SEATTLE, Washington - The Museum of Flight made the first public showing of the restored remains of the F-1 rocket engines used to launch NASA's historic Apollo 12 and Apollo 16 missions to the Moon on Thursday, which was also the anniversary of the Apollo 12 Moon landing on November 19, 1969.
The historic engines were recovered from the Atlantic Ocean off the Florida coast by Seattle-based Bezos Expeditions in 2013 and have been under conservation at the Kansas Cosmosphere and Space Center. At the request of the Bezos Expeditions team, NASA granted the artifacts to the Museum for permanent display in Seattle, Washington. One Apollo 12 artifact will be on temporary public display beginning November 21.
The engines boosted the 40-story Saturn V rocket from liftoff until the edge of space, then separated with the first stage of the rocket and fell 40 miles through the atmosphere and came to a final rest on the bottom of the Atlantic Ocean. Subsequent stages of the rocket propelled the Apollo spacecraft into orbit and on to the Moon. For the next 43 years, the F-1 engines were lost and beyond human recovery, deeper than the wreck of the Titanic. However, Bezos Expeditions found and recovered the engines from the bottom of the Atlantic in 2013.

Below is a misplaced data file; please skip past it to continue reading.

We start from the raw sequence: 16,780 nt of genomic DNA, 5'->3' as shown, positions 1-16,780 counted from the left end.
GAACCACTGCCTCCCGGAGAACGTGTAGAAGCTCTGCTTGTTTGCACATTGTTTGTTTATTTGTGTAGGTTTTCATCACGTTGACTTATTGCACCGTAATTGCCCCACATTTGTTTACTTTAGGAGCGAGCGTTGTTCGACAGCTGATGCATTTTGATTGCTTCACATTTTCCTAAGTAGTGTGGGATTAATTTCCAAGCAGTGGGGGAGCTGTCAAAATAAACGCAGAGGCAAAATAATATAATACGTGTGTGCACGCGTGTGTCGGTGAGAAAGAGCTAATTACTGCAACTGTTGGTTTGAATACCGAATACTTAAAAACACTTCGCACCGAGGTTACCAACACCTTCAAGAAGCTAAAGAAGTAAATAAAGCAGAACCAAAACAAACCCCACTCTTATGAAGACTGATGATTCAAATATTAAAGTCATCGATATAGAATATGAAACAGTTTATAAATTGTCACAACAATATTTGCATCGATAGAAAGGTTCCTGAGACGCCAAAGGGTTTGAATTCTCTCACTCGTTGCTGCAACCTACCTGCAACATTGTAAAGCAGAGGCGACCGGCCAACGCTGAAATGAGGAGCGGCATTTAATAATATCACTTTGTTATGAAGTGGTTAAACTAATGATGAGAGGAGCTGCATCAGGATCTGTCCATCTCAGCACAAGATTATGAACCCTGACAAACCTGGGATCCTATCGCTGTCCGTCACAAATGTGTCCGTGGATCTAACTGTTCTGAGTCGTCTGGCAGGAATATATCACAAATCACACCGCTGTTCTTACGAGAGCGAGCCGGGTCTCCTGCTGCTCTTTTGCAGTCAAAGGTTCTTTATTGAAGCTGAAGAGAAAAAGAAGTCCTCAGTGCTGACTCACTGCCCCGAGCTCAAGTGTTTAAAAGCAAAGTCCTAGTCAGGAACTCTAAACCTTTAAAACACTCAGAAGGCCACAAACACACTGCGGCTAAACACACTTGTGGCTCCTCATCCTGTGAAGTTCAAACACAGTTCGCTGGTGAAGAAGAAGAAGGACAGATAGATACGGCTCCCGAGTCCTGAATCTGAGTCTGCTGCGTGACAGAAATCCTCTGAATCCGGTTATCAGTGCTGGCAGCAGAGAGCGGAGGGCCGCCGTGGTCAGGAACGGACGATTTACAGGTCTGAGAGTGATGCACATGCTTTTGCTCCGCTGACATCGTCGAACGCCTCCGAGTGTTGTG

"It took a lot of 21st century underwater tech and an extraordinary team of skilled professionals to find and recover these historical treasures and, thanks to them, NASA, and The Museum of Flight, now a whole new generation of young people will be able to see these amazing engines on display," said Amazon CEO Jeff Bezos, who is the founder of Bezos Expeditions. "When I was five years old I watched Neil Armstrong step onto the moon and it imprinted me with a passion for science and exploration - it's my hope that these engines might spark a similar passion in a child who sees them today."
"Exhibiting these historic engines not only shares NASA's storied history, it also helps America educate to innovate," said NASA Administrator Charles Bolden. "This display of spaceflight greatness can help inspire our next generation of scientists, technologists, engineers and explorers to build upon past successes and create the new knowledge and capabilities needed to enable our journey to Mars."
Photo credit: Ted Huetter/The Museum of Flight.
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